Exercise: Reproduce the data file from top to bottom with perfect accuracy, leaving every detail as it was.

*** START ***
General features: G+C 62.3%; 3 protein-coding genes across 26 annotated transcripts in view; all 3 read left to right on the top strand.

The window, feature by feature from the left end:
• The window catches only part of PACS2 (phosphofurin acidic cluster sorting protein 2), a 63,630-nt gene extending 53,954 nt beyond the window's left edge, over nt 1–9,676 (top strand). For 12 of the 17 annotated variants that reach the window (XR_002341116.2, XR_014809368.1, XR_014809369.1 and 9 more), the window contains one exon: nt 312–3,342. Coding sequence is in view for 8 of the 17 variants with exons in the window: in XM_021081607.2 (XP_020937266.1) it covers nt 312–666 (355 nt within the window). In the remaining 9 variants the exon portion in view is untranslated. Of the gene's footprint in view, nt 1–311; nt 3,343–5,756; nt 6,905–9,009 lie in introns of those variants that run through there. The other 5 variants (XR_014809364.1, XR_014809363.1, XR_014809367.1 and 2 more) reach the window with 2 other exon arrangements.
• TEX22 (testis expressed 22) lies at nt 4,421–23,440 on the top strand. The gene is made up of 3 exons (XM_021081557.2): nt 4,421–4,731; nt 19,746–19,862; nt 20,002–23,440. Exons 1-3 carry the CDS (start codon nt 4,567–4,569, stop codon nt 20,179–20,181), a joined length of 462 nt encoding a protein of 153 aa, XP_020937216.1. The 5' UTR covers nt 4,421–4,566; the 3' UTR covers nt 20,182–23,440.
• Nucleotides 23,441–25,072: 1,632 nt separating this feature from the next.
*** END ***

General features: G+C 62.3%; 3 protein-coding genes across 26 annotated transcripts in view; all 3 read left to right on the top strand.

The window, feature by feature from the left end:
• The window catches only part of PACS2 (phosphofurin acidic cluster sorting protein 2), a 63,630-nt gene extending 53,954 nt beyond the window's left edge, over nt 1–9,676 (top strand). For 12 of the 17 annotated variants that reach the window (XR_002341116.2, XR_014809368.1, XR_014809369.1 and 9 more), the window contains one exon: nt 312–3,342. Coding sequence is in view for 8 of the 17 variants with exons in the window: in XM_021081607.2 (XP_020937266.1) it covers nt 312–666 (355 nt within the window). In the remaining 9 variants the exon portion in view is untranslated. Of the gene's footprint in view, nt 1–311; nt 3,343–5,756; nt 6,905–9,009 lie in introns of those variants that run through there. The other 5 variants (XR_014809364.1, XR_014809363.1, XR_014809367.1 and 2 more) reach the window with 2 other exon arrangements.
• TEX22 (testis expressed 22) lies at nt 4,421–23,440 on the top strand. The gene is made up of 3 exons (XM_021081557.2): nt 4,421–4,731; nt 19,746–19,862; nt 20,002–23,440. Exons 1-3 carry the CDS (start codon nt 4,567–4,569, stop codon nt 20,179–20,181), a joined length of 462 nt encoding a protein of 153 aa, XP_020937216.1. The 5' UTR covers nt 4,421–4,566; the 3' UTR covers nt 20,182–23,440.
• Nucleotides 23,441–25,072: 1,632 nt separating this feature from the next.